The more I write about various code, the more I notice a particular trend: Everyone has an opinion.
No matter what code or pattern I discuss, there are always some who like it and some who don’t. Be it singletons, multitons, dependency injection, output parameters, prototypical inheritance – it doesn’t matter.
It’s been a universal phenomenon that when code snippets are included, someone somewhere will bring up the term “code smell.”
What is “code smell?”
Code smell is a euphemism for an indication that something is wrong in the design of an application on a deeper level. A physical analog would be an odor coming from your fridge, indicating that perhaps something has rotted somewhere inside.
Code smells are usually not bugs—they are not technically incorrect and do not currently prevent the program from functioning. 1
On a high level, this could mean you’re using an anti-pattern somewhere in your code that, while it won’t hurt you today, will likely cause architectural issues in the future. For example, using a singleton to wrap functionality in a quick proof-of-concept prototype will work, but will cause issues when your try to add unit testing later to flesh out the project.
Code smell is, functionally, a yellow flag in your application that should be addressed quickly, but it’s probably not top priority.
What do developers mean when they mention code smell?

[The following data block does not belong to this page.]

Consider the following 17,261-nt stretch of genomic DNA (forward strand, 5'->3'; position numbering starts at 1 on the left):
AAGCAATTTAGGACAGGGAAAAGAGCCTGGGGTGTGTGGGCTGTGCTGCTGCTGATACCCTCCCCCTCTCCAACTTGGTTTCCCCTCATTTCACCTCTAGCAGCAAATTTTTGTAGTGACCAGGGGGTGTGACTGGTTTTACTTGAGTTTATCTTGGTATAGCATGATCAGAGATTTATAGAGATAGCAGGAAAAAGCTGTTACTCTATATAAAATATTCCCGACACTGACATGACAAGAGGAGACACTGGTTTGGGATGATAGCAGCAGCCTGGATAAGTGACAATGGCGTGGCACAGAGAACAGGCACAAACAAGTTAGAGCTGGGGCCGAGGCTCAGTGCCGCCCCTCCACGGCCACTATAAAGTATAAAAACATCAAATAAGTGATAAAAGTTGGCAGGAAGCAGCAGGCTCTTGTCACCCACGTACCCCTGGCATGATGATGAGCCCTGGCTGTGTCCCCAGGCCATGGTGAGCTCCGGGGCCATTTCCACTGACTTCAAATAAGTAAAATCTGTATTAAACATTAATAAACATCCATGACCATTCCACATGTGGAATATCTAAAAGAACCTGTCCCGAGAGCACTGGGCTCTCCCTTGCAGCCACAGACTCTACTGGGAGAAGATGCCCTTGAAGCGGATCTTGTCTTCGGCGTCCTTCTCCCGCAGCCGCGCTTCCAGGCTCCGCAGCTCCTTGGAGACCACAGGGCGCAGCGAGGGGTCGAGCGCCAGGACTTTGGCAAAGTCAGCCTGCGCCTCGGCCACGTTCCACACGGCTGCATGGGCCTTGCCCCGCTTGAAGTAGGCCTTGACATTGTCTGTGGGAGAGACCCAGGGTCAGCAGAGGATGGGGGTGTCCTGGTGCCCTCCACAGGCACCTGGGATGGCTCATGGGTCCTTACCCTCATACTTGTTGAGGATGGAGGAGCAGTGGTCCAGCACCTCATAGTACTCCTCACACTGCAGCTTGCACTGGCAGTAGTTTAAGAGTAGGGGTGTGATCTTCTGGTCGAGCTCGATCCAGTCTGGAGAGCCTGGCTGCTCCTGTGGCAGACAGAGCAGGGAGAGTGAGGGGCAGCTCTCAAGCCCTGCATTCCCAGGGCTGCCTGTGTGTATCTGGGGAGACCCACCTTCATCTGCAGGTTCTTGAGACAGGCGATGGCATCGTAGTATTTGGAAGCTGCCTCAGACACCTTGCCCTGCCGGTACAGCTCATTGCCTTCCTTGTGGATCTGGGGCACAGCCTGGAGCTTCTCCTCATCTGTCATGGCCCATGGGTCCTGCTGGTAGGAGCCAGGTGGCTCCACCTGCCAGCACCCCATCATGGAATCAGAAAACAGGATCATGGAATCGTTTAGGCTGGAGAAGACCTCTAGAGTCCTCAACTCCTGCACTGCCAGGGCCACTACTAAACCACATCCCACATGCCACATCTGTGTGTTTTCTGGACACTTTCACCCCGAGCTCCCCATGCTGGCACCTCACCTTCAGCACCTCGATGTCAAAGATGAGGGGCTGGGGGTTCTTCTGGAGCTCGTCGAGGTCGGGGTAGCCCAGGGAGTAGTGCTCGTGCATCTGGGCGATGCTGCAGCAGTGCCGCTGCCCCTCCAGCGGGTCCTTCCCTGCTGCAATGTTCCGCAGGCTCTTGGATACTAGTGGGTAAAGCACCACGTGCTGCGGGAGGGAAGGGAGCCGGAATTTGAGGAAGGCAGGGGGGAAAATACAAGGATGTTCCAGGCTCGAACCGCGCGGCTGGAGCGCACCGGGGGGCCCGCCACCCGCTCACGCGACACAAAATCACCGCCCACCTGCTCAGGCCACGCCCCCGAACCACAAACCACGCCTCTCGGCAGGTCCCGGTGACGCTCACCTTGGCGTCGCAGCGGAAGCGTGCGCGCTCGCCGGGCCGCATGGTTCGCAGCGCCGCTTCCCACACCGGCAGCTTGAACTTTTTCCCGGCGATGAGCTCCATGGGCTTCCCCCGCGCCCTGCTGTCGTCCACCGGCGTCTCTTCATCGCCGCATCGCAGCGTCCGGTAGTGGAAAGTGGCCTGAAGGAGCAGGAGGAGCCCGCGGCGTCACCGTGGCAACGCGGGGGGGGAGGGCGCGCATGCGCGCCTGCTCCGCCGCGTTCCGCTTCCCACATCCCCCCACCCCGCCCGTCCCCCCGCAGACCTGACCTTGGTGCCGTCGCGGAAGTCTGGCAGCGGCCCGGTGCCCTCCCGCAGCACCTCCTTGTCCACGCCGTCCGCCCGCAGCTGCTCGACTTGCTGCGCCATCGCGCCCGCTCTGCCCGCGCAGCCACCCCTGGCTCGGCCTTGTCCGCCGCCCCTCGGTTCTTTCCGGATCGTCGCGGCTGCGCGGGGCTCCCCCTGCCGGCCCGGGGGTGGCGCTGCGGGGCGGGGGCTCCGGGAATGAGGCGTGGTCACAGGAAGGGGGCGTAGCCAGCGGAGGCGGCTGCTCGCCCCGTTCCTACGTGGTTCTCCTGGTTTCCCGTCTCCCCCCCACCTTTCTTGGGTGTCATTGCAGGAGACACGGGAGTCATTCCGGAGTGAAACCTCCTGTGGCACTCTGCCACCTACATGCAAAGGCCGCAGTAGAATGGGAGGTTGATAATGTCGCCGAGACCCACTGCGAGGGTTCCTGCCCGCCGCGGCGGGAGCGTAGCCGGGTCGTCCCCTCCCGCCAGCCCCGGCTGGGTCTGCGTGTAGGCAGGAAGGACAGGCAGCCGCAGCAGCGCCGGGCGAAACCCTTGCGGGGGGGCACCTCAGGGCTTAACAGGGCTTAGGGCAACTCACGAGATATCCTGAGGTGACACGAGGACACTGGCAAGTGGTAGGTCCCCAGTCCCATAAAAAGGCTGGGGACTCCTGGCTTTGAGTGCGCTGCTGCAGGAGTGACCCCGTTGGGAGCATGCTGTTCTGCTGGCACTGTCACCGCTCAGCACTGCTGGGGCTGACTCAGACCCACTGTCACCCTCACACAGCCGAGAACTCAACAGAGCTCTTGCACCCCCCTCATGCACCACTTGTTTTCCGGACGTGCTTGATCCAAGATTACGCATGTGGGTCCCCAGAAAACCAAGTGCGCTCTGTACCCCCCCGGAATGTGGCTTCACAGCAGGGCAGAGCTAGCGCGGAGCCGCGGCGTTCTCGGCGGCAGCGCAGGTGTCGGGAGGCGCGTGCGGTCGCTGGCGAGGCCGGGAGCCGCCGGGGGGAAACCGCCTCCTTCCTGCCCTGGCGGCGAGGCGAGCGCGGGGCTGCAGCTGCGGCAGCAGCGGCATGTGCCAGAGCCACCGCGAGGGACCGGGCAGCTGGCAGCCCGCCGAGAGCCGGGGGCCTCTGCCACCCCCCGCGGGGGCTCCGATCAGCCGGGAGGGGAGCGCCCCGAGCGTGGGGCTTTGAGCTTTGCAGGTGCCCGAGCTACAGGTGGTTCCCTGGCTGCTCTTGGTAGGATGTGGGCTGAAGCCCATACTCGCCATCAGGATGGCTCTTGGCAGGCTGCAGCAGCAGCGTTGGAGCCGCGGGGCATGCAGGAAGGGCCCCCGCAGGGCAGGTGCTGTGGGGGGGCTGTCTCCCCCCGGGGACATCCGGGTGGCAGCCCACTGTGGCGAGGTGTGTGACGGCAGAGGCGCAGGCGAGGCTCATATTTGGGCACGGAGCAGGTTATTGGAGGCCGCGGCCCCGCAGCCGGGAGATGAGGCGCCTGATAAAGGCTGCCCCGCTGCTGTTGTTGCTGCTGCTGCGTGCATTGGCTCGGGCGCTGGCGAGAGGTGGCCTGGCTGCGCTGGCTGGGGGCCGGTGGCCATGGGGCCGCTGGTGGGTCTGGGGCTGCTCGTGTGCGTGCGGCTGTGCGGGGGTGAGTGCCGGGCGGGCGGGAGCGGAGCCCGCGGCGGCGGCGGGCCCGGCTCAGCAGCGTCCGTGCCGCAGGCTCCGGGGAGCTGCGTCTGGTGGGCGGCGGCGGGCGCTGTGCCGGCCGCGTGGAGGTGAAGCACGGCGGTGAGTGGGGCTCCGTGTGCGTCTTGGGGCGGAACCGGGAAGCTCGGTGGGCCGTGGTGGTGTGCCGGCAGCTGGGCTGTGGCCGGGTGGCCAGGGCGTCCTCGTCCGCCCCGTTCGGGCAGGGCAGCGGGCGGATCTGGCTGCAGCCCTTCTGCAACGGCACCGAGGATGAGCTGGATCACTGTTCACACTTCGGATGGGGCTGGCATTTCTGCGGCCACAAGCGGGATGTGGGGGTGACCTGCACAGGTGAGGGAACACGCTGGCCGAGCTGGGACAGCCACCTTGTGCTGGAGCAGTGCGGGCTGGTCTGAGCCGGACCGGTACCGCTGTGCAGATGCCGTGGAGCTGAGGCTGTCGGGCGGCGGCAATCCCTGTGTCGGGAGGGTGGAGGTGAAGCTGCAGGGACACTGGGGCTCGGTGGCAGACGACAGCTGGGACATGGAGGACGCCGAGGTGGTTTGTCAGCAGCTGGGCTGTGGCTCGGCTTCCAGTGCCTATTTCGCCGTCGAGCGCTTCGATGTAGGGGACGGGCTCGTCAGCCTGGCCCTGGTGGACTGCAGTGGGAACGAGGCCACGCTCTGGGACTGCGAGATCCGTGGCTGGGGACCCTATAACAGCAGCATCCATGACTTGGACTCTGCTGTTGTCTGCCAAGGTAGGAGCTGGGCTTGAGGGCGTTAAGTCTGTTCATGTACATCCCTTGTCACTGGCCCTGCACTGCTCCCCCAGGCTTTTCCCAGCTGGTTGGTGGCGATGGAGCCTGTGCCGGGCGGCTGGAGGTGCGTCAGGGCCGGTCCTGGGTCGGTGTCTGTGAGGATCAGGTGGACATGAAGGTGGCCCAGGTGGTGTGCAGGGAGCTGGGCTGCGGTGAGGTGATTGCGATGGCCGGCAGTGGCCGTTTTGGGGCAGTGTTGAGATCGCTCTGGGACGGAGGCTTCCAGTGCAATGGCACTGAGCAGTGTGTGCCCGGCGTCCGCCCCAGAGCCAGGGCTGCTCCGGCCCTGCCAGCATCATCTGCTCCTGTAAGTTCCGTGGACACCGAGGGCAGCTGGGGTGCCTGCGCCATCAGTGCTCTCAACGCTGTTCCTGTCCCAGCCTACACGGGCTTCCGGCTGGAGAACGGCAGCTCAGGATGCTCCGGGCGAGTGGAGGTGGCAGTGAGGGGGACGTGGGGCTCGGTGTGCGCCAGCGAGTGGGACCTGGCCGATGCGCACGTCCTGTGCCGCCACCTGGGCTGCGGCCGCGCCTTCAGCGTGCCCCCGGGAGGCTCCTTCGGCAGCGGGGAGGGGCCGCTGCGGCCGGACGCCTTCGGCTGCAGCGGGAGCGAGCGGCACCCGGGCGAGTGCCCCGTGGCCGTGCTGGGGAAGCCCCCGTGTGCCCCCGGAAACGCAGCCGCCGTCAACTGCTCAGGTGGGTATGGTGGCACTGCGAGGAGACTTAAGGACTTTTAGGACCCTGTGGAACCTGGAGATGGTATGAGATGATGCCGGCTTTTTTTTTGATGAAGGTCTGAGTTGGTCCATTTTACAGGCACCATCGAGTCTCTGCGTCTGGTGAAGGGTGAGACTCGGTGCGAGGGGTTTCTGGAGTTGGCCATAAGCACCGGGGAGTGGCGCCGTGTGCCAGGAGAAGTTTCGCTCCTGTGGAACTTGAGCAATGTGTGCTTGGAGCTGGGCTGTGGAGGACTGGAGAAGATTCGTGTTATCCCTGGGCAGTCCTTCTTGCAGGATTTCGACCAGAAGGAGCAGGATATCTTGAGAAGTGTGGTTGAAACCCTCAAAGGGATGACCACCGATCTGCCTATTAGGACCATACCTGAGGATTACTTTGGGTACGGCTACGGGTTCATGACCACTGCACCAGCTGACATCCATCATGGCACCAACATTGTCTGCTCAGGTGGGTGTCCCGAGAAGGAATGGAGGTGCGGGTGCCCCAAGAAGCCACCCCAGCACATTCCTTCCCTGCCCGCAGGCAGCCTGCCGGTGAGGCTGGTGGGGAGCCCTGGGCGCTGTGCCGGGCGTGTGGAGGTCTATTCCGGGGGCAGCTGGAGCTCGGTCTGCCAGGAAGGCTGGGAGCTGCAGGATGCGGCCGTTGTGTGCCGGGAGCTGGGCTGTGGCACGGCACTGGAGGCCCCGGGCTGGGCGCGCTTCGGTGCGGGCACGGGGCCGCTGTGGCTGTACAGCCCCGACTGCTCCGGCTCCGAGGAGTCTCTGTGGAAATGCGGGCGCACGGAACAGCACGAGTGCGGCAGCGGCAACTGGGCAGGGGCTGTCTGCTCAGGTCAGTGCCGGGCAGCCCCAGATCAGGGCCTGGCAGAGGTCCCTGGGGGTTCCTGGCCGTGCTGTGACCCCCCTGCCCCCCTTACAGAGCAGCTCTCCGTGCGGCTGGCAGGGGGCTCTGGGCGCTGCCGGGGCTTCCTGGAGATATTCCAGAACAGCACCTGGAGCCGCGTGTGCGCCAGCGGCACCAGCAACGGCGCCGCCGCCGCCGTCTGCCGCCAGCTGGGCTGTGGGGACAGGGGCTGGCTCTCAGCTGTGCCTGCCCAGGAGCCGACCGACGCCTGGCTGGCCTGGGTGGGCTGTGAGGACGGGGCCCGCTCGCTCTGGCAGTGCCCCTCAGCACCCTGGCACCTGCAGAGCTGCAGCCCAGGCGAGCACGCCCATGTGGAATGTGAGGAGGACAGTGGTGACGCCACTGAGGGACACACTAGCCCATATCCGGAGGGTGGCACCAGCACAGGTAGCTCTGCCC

With a few notable exceptions, developers often invoke “code smell” because they don’t like an approach or pattern, but can’t articulate why.
Highly experienced and knowledgeable developers have a “feel” for good design. Having reached a state of “Unconscious Competence,” where they routinely practice good design without thinking about it too much, they find that they can look at a design or the code and immediately get a “feel” for its quality, without getting bogged down in extensive “logically detailed arguments”. 2
There is rarely, if ever, justification to structure a program based on a developer’s “gut feeling.” Yes, an experienced developer can often look at a design or code and understand its quality – but if he can’t articulate why it’s good or bad, I would argue they are not as knowledgable as they pretend.
A good developer can explain why she used one design pattern over another. When asked, “why did you index this database column” or “why didn’t you index this database column,” she should be able to explain the reasoning behind the decision – or be willing/able to adjust her approach given this inquisitive feedback.
An “experienced” developer citing “code smell” when looking at your code (who can’t articulate why your code smells) is a developer who merely doesn’t understand your approach and is putting on airs while reviewing it. 3
For many developers, “your code smells” is not a euphemism for poor approach or design. It’s a cover for “I don’t understand what you’re doing here or why and I don’t want to be seen as less experienced than you.”
My code smells
My code often smells. Sometimes it’s because I was lazy in my initial approach and used the wrong design pattern that comes back to bit me later. Sometimes it’s because I’m learning a new set of design structures and implement them poorly.
Sometimes it’s because I make a conscious decision to use an overused design pattern in a certain way. Still other times it’s because I’m using an approach with which other developers are unfamiliar, so they write the approach off as “smell” and move on.
I’m OK with all of the above because I’m more than willing to explain why I’ve done what I’ve done, even if my explanation is “I was lazy, that was wrong, I’ll fix it.”
The question isn’t whether or not I’m capable of explaining smell in my code – it’s are you capable of explaining why you think it smells in the first place?